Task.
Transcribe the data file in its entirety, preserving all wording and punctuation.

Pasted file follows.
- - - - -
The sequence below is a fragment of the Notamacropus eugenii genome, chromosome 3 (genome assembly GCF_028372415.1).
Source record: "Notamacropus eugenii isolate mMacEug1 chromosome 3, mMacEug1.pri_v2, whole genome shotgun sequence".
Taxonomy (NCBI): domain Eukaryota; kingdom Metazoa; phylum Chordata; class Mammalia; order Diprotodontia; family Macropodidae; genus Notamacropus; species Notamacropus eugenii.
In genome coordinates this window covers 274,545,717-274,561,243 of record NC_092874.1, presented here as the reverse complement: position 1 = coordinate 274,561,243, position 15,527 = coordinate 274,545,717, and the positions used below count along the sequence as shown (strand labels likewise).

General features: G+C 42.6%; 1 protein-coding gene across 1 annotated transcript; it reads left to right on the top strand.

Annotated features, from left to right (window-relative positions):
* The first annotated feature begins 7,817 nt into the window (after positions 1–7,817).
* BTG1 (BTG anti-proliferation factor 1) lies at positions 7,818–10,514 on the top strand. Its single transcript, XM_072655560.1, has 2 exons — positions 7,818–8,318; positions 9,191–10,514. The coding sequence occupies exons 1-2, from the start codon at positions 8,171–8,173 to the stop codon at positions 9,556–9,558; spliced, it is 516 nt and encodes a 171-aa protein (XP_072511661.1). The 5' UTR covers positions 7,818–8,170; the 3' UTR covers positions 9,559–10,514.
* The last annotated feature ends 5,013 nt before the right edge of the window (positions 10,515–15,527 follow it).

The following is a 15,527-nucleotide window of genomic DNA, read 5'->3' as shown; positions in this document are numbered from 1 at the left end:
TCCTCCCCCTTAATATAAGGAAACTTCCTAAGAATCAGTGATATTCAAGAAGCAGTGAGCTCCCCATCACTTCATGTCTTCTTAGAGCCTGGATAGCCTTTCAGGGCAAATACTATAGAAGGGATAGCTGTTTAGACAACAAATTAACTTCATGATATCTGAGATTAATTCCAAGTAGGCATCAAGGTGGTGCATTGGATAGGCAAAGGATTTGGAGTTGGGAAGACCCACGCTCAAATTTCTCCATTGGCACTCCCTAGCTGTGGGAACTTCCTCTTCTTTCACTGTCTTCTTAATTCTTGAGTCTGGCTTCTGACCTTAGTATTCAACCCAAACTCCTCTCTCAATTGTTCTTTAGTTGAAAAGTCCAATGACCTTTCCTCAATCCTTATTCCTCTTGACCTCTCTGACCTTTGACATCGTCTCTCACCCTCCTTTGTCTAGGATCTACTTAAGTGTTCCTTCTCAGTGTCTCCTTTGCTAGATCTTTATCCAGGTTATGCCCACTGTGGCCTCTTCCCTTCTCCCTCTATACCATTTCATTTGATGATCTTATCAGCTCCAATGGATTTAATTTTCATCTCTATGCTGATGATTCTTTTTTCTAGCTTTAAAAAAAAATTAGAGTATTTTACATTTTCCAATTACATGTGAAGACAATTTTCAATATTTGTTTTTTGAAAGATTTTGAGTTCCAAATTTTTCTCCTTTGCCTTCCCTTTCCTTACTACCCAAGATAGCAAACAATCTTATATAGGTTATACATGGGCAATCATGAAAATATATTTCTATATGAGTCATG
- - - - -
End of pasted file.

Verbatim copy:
The sequence below is a fragment of the Notamacropus eugenii genome, chromosome 3 (genome assembly GCF_028372415.1).
Source record: "Notamacropus eugenii isolate mMacEug1 chromosome 3, mMacEug1.pri_v2, whole genome shotgun sequence".
Taxonomy (NCBI): domain Eukaryota; kingdom Metazoa; phylum Chordata; class Mammalia; order Diprotodontia; family Macropodidae; genus Notamacropus; species Notamacropus eugenii.
In genome coordinates this window covers 274,545,717-274,561,243 of record NC_092874.1, presented here as the reverse complement: position 1 = coordinate 274,561,243, position 15,527 = coordinate 274,545,717, and the positions used below count along the sequence as shown (strand labels likewise).

General features: G+C 42.6%; 1 protein-coding gene across 1 annotated transcript; it reads left to right on the top strand.

Annotated features, from left to right (window-relative positions):
* The first annotated feature begins 7,817 nt into the window (after positions 1–7,817).
* BTG1 (BTG anti-proliferation factor 1) lies at positions 7,818–10,514 on the top strand. Its single transcript, XM_072655560.1, has 2 exons — positions 7,818–8,318; positions 9,191–10,514. The coding sequence occupies exons 1-2, from the start codon at positions 8,171–8,173 to the stop codon at positions 9,556–9,558; spliced, it is 516 nt and encodes a 171-aa protein (XP_072511661.1). The 5' UTR covers positions 7,818–8,170; the 3' UTR covers positions 9,559–10,514.
* The last annotated feature ends 5,013 nt before the right edge of the window (positions 10,515–15,527 follow it).

The following is a 15,527-nucleotide window of genomic DNA, read 5'->3' as shown; positions in this document are numbered from 1 at the left end:
TCCTCCCCCTTAATATAAGGAAACTTCCTAAGAATCAGTGATATTCAAGAAGCAGTGAGCTCCCCATCACTTCATGTCTTCTTAGAGCCTGGATAGCCTTTCAGGGCAAATACTATAGAAGGGATAGCTGTTTAGACAACAAATTAACTTCATGATATCTGAGATTAATTCCAAGTAGGCATCAAGGTGGTGCATTGGATAGGCAAAGGATTTGGAGTTGGGAAGACCCACGCTCAAATTTCTCCATTGGCACTCCCTAGCTGTGGGAACTTCCTCTTCTTTCACTGTCTTCTTAATTCTTGAGTCTGGCTTCTGACCTTAGTATTCAACCCAAACTCCTCTCTCAATTGTTCTTTAGTTGAAAAGTCCAATGACCTTTCCTCAATCCTTATTCCTCTTGACCTCTCTGACCTTTGACATCGTCTCTCACCCTCCTTTGTCTAGGATCTACTTAAGTGTTCCTTCTCAGTGTCTCCTTTGCTAGATCTTTATCCAGGTTATGCCCACTGTGGCCTCTTCCCTTCTCCCTCTATACCATTTCATTTGATGATCTTATCAGCTCCAATGGATTTAATTTTCATCTCTATGCTGATGATTCTTTTTTCTAGCTTTAAAAAAAAATTAGAGTATTTTACATTTTCCAATTACATGTGAAGACAATTTTCAATATTTGTTTTTTGAAAGATTTTGAGTTCCAAATTTTTCTCCTTTGCCTTCCCTTTCCTTACTACCCAAGATAGCAAACAATCTTATATAGGTTATACATGGGCAATCATGAAAATATATTTCTATATGAGTCATG